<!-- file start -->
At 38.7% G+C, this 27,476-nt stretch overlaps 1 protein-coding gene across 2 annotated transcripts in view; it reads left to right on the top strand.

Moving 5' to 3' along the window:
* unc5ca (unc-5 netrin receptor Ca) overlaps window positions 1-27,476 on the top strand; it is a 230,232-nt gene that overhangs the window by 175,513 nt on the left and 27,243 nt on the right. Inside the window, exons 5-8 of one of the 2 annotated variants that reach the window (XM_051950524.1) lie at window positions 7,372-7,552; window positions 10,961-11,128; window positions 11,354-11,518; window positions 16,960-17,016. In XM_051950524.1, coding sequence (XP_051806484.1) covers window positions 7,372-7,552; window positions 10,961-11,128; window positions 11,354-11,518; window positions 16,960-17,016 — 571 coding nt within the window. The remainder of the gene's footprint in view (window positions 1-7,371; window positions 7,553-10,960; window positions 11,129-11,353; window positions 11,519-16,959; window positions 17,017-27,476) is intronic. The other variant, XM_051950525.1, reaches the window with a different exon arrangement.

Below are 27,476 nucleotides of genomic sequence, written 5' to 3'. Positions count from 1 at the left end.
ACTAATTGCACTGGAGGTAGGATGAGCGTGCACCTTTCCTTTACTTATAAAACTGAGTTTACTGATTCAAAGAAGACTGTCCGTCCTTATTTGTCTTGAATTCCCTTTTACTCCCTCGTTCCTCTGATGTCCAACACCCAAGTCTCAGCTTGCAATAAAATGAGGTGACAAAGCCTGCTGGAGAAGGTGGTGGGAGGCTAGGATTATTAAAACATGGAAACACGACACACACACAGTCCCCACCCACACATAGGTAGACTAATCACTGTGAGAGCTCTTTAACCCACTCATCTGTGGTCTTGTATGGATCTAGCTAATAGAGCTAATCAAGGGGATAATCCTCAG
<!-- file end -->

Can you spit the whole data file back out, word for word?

At 38.7% G+C, this 27,476-nt stretch overlaps 1 protein-coding gene across 2 annotated transcripts in view; it reads left to right on the top strand.

Moving 5' to 3' along the window:
* unc5ca (unc-5 netrin receptor Ca) overlaps window positions 1-27,476 on the top strand; it is a 230,232-nt gene that overhangs the window by 175,513 nt on the left and 27,243 nt on the right. Inside the window, exons 5-8 of one of the 2 annotated variants that reach the window (XM_051950524.1) lie at window positions 7,372-7,552; window positions 10,961-11,128; window positions 11,354-11,518; window positions 16,960-17,016. In XM_051950524.1, coding sequence (XP_051806484.1) covers window positions 7,372-7,552; window positions 10,961-11,128; window positions 11,354-11,518; window positions 16,960-17,016 — 571 coding nt within the window. The remainder of the gene's footprint in view (window positions 1-7,371; window positions 7,553-10,960; window positions 11,129-11,353; window positions 11,519-16,959; window positions 17,017-27,476) is intronic. The other variant, XM_051950525.1, reaches the window with a different exon arrangement.

Below are 27,476 nucleotides of genomic sequence, written 5' to 3'. Positions count from 1 at the left end.
ACTAATTGCACTGGAGGTAGGATGAGCGTGCACCTTTCCTTTACTTATAAAACTGAGTTTACTGATTCAAAGAAGACTGTCCGTCCTTATTTGTCTTGAATTCCCTTTTACTCCCTCGTTCCTCTGATGTCCAACACCCAAGTCTCAGCTTGCAATAAAATGAGGTGACAAAGCCTGCTGGAGAAGGTGGTGGGAGGCTAGGATTATTAAAACATGGAAACACGACACACACACAGTCCCCACCCACACATAGGTAGACTAATCACTGTGAGAGCTCTTTAACCCACTCATCTGTGGTCTTGTATGGATCTAGCTAATAGAGCTAATCAAGGGGATAATCCTCAG